Spring Cleaning and Re-evaluation

image: artwork stamp that says Operation Organize-SimplifyHaven’t blogged much since Posterous shut down. Used it to automate and populate a lot of my other blogs. (Yes, I know PostHaven is supposed to do similar stuff since the originators are the same two who headed up Posterous, but not sure about that platform yet. No styling.)

Revisiting, consolidating, sunsetting old blogs, re-strategizing some new blog tools (I’ll give an update on my recent research here soon) and doing some basic simplification. Life’s about to really get busy again. Need to keep it all really simple. The more zen, the better.

Apple’s 9/10 News?… Meh.

image: photo of new silver iphone 5sSo anyone who knows me would probably categorize me as an Apple “fan girl,” though I prefer to see myself as a much more refined and cultured version of that <grin>. But I watched Apple’s announcement yesterday on live blog and am sad to say that I left feeling underwhelmed. I was hoping for an iPhone finally with a bigger screen — and that didn’t materialize. Which is why I haven’t bought an iPhone yet (my big screen Android is doing just fine so far.)

The A7, the M7, the Touch ID, the improved camera — all were nice touches but not enough to make me buy new or extend a contract for. The upgraded iOS 7 sounds nice, too — I’ll probably upgrade my existing devices when/if I can, but still not enough to buy new. Of course, they would make iWork apps free only to those who buy new.

It all just left me feeling kinda sad… kinda nostalgic. I miss Steve 😦

Ah well. Maybe next time.

Third of 3 | Things Managers Do to Set Staff Up for Success

I read this and immediately began to ask myself, “Is anyone listening?”

3. Provide a path for the employee. Twenty years of the same job won’t get or keep a lot of people.  Reid Hoffman , founder of LinkedIn  and the author of The Start Up of You , states that companies want and need to hire people, but only those who want to be a part of what the organization is doing.

  • Have a plan for employees that shows them where they will be in 1 year, 18 months, 2 years. Waiting 5 years won’t work any longer.
  • Zappos  has a great practice of promoting associates in small chunks of time rather than waiting two years. They have mini-goals set up the employee can achieve.  This enables the employee to achieve goals at a quicker pace but the end result is the same.

Very few companies are actually training people. They are expected to come equipped ready to work.  The mindset is “what are you bringing to the table”? However, it’s important to set the employee up for success on the front end with:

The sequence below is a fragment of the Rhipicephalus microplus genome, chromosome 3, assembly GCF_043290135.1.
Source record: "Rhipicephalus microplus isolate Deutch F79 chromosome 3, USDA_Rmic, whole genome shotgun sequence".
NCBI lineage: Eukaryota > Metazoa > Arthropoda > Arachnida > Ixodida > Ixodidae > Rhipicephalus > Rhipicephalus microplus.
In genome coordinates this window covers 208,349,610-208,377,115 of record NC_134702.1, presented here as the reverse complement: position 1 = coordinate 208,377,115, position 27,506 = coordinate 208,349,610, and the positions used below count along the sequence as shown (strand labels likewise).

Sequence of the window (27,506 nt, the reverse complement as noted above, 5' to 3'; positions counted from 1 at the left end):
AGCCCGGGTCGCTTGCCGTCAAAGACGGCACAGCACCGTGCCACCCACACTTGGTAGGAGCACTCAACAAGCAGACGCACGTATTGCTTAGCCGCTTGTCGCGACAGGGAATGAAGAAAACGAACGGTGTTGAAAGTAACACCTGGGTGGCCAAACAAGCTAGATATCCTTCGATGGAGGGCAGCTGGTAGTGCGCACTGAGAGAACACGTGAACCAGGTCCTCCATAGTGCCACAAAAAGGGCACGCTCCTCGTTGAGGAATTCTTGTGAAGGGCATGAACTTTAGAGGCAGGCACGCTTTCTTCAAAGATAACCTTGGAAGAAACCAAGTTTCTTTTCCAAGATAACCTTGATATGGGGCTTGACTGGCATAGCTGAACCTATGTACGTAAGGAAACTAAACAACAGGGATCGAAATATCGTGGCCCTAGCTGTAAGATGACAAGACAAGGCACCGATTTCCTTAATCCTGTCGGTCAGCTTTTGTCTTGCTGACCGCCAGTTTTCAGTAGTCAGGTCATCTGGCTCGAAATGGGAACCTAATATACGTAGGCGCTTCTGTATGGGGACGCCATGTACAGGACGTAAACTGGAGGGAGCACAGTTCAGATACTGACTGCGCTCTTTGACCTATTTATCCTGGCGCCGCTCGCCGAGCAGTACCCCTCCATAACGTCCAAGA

• A solid job description and clear expectations
  • Training and development opportunities
  • A path to grow and develop with the organization
There are a LOT of orgs that talk a good game of “growing” their people and “promoting from within.”
But are they actually doing it?

Greater Focus on One Thing at a Time

Wonderful thing to come across in my Monday Morning reading. An article on the HBR Blog reminding us of a few things we can do as staff and managers to be our most humanly productive — and it’s NOT multitasking! Read an excerpt below:

If you’re a manager, here are three policies worth promoting:

  1. Maintain meeting discipline. Schedule meetings for 45 minutes, rather than an hour or longer, so participants can stay focused, take time afterward to reflect on what’s been discussed, and recover before the next obligation. Start all meetings at a precise time, end at a precise time, and insist that all digital devices be turned off throughout the meeting.
  2. Stop demanding or expecting instant responsiveness at every moment of the day. It forces your people into reactive mode, fractures their attention, and makes it difficult for them to sustain attention on their priorities. Let them turn off their email at certain times. If it’s urgent, you can call them — but that won’t happen very often.
  3. Encourage renewal. Create at least one time during the day when you encourage your people to stop working and take a break. Offer a midafternoon class in yoga, or meditation, organize a group walk or workout, or consider creating a renewal room where people can relax, or take a nap. 

It’s also up to individuals to set their own boundaries. Consider these three behaviors for yourself:

  1. Do the most important thing first in the morning, preferably without interruption, for 60 to 90 minutes, with a clear start and stop time. If possible, work in a private space during this period, or with sound-reducing earphones. Finally, resist every impulse to distraction, knowing that you have a designated stopping point. The more absorbed you can get, the more productive you’ll be. When you’re done, take at least a few minutes to renew.